September 17, 2006

Sexual Differentiation




The most primitive of multi-celled creatures may reproduce both by conjugation or fission. However those that produce by conjugation survive many more generations than others reproducing by fission simply because then genes that develop errors can be ignored and deleted. On the other hand organisms reproducing by fission cannot maintain the genetic integrity required to perpetuate more complex multi-celled creature. The most primitive of the conjugating organisms can play the role of a male or female according to convenience. With further evolution the role gets segregated into distinct male and female characteristics.

The need for gene repair is the primary reason sex evolved. A second reason for encouraging sex is that it leads to the development of societies and that is essential for evolution of different forms of life. For evolution it is necessary to infect large populations living in societies to affect a genetic change. A third reason is that in more complex life forms, nurturing the young requires assistance of both the father and mother. Complex societies also need variety that sexual reproduction produces rather than a series of identical clones that mere division by duplication would produce.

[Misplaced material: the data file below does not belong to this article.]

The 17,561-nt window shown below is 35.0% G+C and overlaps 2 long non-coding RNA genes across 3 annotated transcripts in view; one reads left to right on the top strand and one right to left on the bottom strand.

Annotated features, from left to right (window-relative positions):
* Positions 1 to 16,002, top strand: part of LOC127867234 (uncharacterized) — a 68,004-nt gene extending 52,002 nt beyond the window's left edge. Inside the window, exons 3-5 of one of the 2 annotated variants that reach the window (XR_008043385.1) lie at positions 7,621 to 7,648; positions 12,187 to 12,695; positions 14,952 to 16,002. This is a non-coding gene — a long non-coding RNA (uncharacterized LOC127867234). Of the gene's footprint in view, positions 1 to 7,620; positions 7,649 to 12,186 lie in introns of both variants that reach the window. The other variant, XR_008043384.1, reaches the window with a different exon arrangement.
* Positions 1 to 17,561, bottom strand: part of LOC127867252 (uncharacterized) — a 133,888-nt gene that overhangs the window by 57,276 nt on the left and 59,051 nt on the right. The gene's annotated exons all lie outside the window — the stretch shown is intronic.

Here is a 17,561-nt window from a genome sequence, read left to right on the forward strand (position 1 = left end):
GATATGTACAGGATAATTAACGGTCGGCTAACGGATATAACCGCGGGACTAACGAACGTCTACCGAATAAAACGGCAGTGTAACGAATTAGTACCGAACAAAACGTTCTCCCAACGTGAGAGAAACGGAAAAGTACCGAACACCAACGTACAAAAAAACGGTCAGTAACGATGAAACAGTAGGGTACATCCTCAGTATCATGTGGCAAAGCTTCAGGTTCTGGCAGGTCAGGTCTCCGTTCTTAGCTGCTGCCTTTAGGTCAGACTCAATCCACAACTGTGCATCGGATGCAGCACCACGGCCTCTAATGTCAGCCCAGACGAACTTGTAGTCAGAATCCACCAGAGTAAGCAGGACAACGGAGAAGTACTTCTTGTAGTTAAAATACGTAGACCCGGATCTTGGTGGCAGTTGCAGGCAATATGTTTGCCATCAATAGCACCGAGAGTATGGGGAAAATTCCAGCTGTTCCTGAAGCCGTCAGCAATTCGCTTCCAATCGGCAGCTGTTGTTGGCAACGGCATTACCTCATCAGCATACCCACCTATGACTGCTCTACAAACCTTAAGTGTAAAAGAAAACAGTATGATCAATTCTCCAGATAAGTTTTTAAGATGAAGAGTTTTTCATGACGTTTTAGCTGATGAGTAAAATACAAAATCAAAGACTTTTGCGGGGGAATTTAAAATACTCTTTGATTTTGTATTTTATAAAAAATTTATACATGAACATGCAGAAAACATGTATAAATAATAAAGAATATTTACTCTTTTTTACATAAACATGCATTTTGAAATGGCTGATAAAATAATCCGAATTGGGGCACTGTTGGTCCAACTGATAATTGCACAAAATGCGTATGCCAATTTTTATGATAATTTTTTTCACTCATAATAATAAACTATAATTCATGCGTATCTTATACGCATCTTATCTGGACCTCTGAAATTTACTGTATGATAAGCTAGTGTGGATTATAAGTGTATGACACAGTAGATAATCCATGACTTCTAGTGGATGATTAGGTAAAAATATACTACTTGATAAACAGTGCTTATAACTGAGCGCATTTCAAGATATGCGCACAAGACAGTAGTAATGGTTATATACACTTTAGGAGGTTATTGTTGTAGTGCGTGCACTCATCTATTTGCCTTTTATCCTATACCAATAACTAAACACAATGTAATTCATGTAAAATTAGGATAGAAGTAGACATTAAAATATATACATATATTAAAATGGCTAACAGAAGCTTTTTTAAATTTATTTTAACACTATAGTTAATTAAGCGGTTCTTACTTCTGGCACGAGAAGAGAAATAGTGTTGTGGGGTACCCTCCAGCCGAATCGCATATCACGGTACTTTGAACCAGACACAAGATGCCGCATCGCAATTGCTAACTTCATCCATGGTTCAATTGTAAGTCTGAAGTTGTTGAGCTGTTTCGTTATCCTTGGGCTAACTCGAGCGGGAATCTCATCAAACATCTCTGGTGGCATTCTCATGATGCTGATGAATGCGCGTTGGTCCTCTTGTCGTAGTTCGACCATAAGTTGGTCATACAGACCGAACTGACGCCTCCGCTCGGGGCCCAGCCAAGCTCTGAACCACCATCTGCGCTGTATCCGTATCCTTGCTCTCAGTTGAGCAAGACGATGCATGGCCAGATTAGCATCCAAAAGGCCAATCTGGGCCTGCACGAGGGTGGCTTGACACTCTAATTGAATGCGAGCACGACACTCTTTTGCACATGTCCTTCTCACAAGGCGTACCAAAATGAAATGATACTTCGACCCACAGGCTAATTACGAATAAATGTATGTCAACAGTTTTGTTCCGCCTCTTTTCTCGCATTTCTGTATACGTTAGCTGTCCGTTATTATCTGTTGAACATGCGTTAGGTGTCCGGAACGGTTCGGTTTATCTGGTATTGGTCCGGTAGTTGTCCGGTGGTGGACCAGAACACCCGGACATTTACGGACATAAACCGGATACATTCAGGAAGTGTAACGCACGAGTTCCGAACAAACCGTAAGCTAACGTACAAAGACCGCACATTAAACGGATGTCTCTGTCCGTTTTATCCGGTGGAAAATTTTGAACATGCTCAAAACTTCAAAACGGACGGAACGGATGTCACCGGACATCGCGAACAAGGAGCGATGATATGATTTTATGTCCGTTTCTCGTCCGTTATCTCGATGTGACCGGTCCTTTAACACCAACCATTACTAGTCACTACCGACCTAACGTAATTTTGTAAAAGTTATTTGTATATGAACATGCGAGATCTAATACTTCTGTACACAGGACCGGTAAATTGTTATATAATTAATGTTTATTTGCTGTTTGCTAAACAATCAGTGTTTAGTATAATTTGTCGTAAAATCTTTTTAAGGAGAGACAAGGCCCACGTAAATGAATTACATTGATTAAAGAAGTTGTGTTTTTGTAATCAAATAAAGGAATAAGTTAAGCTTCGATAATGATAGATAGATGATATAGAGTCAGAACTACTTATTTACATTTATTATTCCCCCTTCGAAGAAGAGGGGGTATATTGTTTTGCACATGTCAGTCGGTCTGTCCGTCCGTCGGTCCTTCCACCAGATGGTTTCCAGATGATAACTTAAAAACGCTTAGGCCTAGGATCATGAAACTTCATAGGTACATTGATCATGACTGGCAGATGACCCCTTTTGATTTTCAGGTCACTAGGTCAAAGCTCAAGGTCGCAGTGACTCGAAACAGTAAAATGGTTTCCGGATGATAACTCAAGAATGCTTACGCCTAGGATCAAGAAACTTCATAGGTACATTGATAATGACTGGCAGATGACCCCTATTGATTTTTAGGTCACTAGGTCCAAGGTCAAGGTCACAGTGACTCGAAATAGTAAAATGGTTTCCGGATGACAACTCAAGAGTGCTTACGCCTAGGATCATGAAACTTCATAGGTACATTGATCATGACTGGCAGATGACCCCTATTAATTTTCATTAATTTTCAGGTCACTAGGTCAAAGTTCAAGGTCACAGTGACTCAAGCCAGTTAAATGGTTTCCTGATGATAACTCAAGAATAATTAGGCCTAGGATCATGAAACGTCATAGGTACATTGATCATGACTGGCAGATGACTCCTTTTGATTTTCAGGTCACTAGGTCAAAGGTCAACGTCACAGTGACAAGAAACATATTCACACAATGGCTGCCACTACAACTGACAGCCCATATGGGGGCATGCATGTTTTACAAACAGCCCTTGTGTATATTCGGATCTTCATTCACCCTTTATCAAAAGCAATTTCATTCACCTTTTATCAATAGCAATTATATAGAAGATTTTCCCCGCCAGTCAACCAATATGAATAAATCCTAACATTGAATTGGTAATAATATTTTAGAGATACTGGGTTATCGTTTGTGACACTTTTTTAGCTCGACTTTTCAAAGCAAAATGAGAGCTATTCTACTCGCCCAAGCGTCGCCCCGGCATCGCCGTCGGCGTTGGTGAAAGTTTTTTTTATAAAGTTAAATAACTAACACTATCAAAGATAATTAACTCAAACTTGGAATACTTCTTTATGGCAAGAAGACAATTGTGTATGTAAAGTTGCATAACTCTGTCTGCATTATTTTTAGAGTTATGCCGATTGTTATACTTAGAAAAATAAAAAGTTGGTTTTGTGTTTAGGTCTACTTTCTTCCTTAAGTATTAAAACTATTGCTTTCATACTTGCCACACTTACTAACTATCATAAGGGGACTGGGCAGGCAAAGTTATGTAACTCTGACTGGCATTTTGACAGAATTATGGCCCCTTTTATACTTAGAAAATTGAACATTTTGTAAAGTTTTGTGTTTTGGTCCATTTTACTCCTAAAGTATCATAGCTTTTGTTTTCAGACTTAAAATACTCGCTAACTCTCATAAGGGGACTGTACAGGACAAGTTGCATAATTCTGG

Asexual organisms, which cannot pair-up their chromosomes to edit them, accumulate mutational damage in a process of irreversible genetic decay biologists call Muller’s Ratchet, a progressive loss of genes that leads to eventual extinction. men and women differ by 1 percent of their genomes. Males, by contrast to females, have only one copy of this X chromosome, not two. The other chromosome of the pair in males is called the Y chromosome and is much smaller than the X. There are about 80 genes in the human Y chromosome. It is the key in determining sex of the child. Sex provides the opportunity for DNA strands of the male and female to be compared and therby edit errors. The Y chromosome on the other hand carries a duplicate set of genes that repair by a comparison within itself.

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